Handbook of Research Methods on Trust
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Handbook of Research Methods on Trust

Edited by Fergus Lyon, Guido Möllering and Mark N.K. Saunders

The Handbook of Research Methods on Trust provides an authoritative in-depth consideration of quantitative and qualitative methods for empirical study of trust in the social sciences. As this topic has matured, a growing number of practical approaches and techniques has been utilised across the broad, multidisciplinary community of trust research, providing both insights and challenges. This unique Handbook draws together a wealth of research methods knowledge gained by trust researchers into one essential volume. The contributors examine different methodological issues and particular methods, as well as share their experiences of what works, what does not work, challenges and innovations.
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Chapter 14: Deepening the Understanding of Trust: Combining Repertory Grid and Narrative to Explore the Uniqueness of Trust

Melanie J. Ashleigh and Edgar Meyer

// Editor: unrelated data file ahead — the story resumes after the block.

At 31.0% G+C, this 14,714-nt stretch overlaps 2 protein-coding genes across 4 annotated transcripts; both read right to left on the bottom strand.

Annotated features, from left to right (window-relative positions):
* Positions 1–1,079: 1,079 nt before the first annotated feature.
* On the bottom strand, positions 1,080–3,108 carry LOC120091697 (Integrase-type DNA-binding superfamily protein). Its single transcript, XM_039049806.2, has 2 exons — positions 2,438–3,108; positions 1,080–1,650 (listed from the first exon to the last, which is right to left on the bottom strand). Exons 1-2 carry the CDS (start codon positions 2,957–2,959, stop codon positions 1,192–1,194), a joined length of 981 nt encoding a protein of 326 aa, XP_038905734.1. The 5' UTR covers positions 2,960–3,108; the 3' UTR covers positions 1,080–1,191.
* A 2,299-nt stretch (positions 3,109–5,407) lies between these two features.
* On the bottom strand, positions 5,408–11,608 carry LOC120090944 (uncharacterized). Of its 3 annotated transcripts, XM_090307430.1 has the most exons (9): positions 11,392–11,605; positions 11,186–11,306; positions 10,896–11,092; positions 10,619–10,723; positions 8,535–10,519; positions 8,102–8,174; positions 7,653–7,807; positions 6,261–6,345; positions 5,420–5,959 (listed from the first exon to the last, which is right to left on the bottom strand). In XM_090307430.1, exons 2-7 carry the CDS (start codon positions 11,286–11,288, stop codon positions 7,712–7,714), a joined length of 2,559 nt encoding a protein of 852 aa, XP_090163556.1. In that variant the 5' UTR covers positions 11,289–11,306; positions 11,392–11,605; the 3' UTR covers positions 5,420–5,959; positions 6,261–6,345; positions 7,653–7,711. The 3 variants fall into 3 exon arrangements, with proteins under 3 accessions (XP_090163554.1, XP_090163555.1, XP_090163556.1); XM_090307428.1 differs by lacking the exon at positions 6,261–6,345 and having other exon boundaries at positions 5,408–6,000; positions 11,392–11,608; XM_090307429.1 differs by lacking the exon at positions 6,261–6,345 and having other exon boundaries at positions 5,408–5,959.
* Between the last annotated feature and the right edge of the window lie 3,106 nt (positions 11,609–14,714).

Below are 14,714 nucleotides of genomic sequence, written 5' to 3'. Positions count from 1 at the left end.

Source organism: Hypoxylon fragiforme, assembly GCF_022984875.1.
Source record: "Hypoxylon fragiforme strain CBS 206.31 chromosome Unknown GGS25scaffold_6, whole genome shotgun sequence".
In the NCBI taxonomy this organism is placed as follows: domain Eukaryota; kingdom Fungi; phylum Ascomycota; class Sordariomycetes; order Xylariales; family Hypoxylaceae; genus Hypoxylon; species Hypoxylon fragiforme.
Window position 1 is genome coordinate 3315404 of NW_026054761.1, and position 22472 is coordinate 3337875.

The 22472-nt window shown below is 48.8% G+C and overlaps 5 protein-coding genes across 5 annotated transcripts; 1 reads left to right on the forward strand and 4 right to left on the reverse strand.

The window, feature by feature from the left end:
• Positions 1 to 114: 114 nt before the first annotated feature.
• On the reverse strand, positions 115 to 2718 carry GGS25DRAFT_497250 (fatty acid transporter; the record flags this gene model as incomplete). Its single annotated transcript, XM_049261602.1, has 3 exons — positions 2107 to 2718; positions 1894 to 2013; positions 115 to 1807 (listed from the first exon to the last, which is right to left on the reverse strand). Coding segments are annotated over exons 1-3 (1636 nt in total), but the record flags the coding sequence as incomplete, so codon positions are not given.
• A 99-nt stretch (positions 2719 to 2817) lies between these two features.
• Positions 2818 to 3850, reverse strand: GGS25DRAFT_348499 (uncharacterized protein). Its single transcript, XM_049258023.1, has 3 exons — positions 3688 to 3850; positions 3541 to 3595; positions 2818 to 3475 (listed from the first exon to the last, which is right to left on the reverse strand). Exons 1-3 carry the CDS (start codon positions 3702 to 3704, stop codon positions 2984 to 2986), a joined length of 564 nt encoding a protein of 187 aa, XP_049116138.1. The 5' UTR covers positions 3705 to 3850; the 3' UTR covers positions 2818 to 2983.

Melanie J. Ashleigh and Edgar Meyer INTRODUCTION Historically, much of the research on trust has been viewed through a positivist lens, where scholars have been consumed with attempting to extract rational functionality from this complex and intangible concept. For example the contentious issue of definition is still being debated several decades after Deutsch’s (1958) first ideas that trust consisted of ‘confident expectation’ in others based on co-operative interdependence that would lead to favourable outcomes. Nearly half a century later trust is still being researched as a commodity one can use or analyse to extract a favourable outcome. It has been subjected to various categorisation analyses for example cognitive-based or affective-based trust (McAllister, 1995) and calculus-based, knowledge-based and identification-based trust (Lewicki and Bunker, 1996). Research, however, has brought ‘the functionality’ of trust into question, arguing for promoting a move towards ‘hermeneutic frameworks and methods’ (Möllering, 2001: 404) and the aim of this chapter therefore is to encourage trust researchers to adopt more integrative and inductive approaches when measuring trust. This was achieved by using some parts of two inductive theories – repertory grid and narrative. These two methods both emanate from a research paradigm that promotes the grounding of findings in the situated nature of the research context. Used together they are compatible as well as complimentary to each other. Repertory grid can be used at a surface level (for example to generate bottom-up constructs), whilst narrative can be used to explore beneath the surface and reflect on trust as a...

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